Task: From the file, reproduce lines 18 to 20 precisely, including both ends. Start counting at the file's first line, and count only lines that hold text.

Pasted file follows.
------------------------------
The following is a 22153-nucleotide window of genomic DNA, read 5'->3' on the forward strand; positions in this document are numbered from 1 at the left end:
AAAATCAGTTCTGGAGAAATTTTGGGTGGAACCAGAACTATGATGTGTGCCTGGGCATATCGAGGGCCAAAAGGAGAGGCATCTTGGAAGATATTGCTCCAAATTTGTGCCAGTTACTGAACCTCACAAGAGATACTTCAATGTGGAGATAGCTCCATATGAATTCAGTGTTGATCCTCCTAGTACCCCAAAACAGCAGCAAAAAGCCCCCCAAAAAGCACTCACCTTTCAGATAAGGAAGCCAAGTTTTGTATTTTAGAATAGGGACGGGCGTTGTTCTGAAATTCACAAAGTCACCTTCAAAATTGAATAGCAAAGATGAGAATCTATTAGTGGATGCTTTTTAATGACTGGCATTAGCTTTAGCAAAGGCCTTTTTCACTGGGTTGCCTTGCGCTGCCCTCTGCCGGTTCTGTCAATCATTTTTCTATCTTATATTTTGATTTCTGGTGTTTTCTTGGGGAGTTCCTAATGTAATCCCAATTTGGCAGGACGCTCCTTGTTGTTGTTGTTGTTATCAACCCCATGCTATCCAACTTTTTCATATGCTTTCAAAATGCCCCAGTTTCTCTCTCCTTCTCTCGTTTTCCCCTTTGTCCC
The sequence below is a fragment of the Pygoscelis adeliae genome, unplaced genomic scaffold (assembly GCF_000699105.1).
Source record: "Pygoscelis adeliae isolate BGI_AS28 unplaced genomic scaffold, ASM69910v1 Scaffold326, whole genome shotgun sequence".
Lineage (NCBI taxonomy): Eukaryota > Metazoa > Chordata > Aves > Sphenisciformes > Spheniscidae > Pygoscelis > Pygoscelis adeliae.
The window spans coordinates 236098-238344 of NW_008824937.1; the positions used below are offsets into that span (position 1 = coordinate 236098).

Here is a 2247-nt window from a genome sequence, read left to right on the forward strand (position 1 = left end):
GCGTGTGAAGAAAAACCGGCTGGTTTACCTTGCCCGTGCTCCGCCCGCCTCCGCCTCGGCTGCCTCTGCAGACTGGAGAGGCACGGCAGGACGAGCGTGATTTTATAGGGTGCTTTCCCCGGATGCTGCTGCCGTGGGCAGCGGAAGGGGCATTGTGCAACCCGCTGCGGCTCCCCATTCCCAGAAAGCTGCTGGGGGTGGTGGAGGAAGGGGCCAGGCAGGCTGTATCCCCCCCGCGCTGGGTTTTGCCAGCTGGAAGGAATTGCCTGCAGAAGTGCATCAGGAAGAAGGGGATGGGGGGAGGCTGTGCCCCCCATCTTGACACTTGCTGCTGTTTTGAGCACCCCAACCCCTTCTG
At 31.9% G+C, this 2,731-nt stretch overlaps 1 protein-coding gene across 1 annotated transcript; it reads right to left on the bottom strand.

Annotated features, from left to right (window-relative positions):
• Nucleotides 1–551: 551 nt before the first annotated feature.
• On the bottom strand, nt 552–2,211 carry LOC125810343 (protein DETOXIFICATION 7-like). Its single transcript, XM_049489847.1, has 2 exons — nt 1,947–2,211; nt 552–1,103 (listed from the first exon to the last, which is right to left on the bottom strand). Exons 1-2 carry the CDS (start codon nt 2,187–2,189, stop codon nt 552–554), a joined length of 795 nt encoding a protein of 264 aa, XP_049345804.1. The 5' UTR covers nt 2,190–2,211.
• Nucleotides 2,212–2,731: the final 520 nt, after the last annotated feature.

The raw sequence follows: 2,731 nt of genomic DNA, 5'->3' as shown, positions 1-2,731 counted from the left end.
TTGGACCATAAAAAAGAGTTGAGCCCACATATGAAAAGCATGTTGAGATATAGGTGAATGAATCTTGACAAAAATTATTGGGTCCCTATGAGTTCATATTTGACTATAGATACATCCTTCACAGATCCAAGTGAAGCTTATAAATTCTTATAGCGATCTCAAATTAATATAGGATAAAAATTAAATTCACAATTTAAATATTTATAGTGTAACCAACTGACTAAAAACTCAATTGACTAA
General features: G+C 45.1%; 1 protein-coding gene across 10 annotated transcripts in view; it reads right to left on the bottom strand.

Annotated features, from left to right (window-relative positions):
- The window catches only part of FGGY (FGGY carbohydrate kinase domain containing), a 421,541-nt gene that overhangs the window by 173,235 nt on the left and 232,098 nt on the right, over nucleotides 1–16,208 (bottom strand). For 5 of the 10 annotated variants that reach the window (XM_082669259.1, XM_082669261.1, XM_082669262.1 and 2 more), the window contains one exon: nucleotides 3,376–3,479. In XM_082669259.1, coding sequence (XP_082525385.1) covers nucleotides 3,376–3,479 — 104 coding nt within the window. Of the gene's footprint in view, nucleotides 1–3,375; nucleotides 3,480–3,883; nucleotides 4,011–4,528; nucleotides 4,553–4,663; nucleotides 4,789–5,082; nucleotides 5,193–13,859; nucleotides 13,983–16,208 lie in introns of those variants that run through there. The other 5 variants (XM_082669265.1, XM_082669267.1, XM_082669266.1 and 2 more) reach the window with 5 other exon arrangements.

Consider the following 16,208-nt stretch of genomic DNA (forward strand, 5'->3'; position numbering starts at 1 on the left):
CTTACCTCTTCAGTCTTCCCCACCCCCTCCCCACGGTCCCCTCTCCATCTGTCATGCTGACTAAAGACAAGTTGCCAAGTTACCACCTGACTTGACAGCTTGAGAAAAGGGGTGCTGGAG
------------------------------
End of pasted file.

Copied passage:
- The window catches only part of FGGY (FGGY carbohydrate kinase domain containing), a 421,541-nt gene that overhangs the window by 173,235 nt on the left and 232,098 nt on the right, over nucleotides 1–16,208 (bottom strand). For 5 of the 10 annotated variants that reach the window (XM_082669259.1, XM_082669261.1, XM_082669262.1 and 2 more), the window contains one exon: nucleotides 3,376–3,479. In XM_082669259.1, coding sequence (XP_082525385.1) covers nucleotides 3,376–3,479 — 104 coding nt within the window. Of the gene's footprint in view, nucleotides 1–3,375; nucleotides 3,480–3,883; nucleotides 4,011–4,528; nucleotides 4,553–4,663; nucleotides 4,789–5,082; nucleotides 5,193–13,859; nucleotides 13,983–16,208 lie in introns of those variants that run through there. The other 5 variants (XM_082669265.1, XM_082669267.1, XM_082669266.1 and 2 more) reach the window with 5 other exon arrangements.

Consider the following 16,208-nt stretch of genomic DNA (forward strand, 5'->3'; position numbering starts at 1 on the left):
CTTACCTCTTCAGTCTTCCCCACCCCCTCCCCACGGTCCCCTCTCCATCTGTCATGCTGACTAAAGACAAGTTGCCAAGTTACCACCTGACTTGACAGCTTGAGAAAAGGGGTGCTGGAG